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WALKER v. PALANY.P. C., Vavuniya, 3,669.
Refusal to produce duplicate license of coach—Party to make requisition toproduce—Liability of owner for neglect to produce—OrdinanceNo. 14 of1865, ss. 11 and 16—Penal Code, s. 289.
Under section 11 of Ordinance No. 14 of 1865, the driver of acoach must be ready to produce the duplicate of the license for suchcoach " whenever required.”
Per Lawrie, J.—The words “ whenever required ” refer to arequisition by any person having an interest, e.g., a passenger bysuch coach.
An infringement of the provisions of the above section is punish,able imder section 289 of the Ceylon Penal Code.
The refusal or neglect to produce the license for a cart, boat, orcoach, penalized by section 16 of the Ordinance, is a refusal orneglect by the owner and not by the driver or person in charge.
'JpHE facts of the case sufficiently appear in the judgment.
H. Jayawardena, for accused, appellant.
10th March, 1898. Lawrie, J.—
The accused was the driver of a licensed coach on the 17thDecember, 1896, at Omantai.
He has been convicted of an offence, inasmuch as he did notproduce a duplicate license when required by the Inspector ofCoaches, and he has been fined Rs. 25.
His defence was that he was not asked by Mr. Walker, theInspector, to produce the license, that he (the accused) had the, license with him in the box under the seat in the coach. Mr.Walker said, “ I a&ked the accused (Palany), the driver, whether“ he had any license to show, and he said he had none.”
Mr. Walker had been looking for the plate which ought to havebeen affixed to the coach, and for the want of which the owner hasbeen fined, and it is’ possible that he did not make it clear to thedriver that he wished (in addition to the plate) to see the duplicatelicense. The driver certainly had no interest in concealing theduplicate if he had it with him, and it is very likely that it wasin the box imder his seat. However, the Police Magistrate foundit proved that the accused, the driver, told Mr. Walker he had nolicense to show.
The 11th section of the Ordinance No. 14 of 1865 imposes onthe driver the duty of having the duplicate in his possession, readyto produce it whenever required. It seems to me that this“ whenever required ” refers to a requisition by any one having14-
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1898.un interest; for example, I think a passenger has right to require
March 10.the production of the license to satisfy himself how many passengers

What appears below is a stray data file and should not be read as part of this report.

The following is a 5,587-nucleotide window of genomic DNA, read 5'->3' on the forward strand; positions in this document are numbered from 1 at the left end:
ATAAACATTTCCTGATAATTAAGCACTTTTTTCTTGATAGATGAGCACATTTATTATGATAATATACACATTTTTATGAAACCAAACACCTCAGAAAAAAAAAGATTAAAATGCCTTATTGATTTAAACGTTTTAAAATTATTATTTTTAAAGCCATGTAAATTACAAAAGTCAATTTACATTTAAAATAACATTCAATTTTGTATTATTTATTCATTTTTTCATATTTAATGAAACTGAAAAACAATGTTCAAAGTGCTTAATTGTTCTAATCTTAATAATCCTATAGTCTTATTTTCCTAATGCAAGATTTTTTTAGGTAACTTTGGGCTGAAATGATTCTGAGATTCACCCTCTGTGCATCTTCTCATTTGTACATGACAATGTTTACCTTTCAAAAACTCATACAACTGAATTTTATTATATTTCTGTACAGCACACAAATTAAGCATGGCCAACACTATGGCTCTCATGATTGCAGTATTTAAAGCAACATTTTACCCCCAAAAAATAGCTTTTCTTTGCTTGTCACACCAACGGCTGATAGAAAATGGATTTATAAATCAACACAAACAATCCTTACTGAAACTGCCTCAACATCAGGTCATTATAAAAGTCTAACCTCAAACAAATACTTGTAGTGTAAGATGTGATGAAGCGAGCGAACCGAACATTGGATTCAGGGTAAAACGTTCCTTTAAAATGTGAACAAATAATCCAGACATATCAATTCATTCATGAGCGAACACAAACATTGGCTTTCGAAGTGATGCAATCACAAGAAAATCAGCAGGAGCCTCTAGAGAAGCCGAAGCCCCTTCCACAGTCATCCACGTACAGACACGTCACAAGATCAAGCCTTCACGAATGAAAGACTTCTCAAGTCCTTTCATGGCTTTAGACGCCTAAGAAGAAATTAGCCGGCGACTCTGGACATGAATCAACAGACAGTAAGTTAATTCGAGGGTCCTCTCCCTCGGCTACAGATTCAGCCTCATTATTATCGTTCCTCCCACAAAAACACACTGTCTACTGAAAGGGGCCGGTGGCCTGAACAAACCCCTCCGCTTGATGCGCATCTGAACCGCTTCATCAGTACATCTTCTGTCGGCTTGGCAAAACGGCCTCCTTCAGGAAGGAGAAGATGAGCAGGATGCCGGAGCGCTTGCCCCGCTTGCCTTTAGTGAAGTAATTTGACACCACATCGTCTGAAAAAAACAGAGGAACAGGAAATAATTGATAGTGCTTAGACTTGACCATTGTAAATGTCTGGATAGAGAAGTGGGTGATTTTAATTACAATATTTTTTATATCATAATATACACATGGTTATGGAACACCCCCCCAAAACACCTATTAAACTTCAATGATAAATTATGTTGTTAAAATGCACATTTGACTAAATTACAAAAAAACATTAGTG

La wans, J. the coach may carry. It may be the only check on over-crowding.
The 16th section makes it an offence for any one using or sufferingthe coach to be used to refuse or neglect to produce the license forthe same to a Justice of the Peace, Superintendent of Police, PoliceOfficer, or any person claiming interest in the goods conveyed or tobe conveyed, and this offence is punishable by a fine of £5 for thefirst offence and £10 for the second offence, and in the case of afurther conviction the coach and the horses are to be confiscated.In my opinion section 16 does not apply to drivers. It refers tothe owners of coaches, to those who are responsible for taking out alicense.
Drivers are liable for their own acts ; for instance, for crueltyto animals, if they drive galled or lame horses or bullocks, andfor all acts of omission and commission in the discharge of theirduties as drivers, but I do not think that they are liable to fulfilall the requirements of the 16th section, or that it would bereasonable to forfeit a coach and horses for the act of a driver.If that be so, the duty cast on drivers by the 11th section to producethe duplicate, whenever required, is not limited to a request by aJustice of the Peace or an Officer of the Police, but includes a requestby any respectable person having an interest. Mr. Walker certainlywas so, and indeed the defence in the Court below was not that Mr.Walker had no right to ask for the duplicate, but that in fact hedid not ask for it.
The accused omitted to perform the statutory duty of producingthe duplicate, and as for that omission no punishment is providedin the Ordinance No. 14 of 1865, the Magistrate was right to punishunder the 289th section of the Penal Code ; but I think the punish-ment was too severe. I reduce the fine to Rs. 2 50, which I daresayis a considerable sum for a driver of a coach on the North road.
WALKER v. PALANY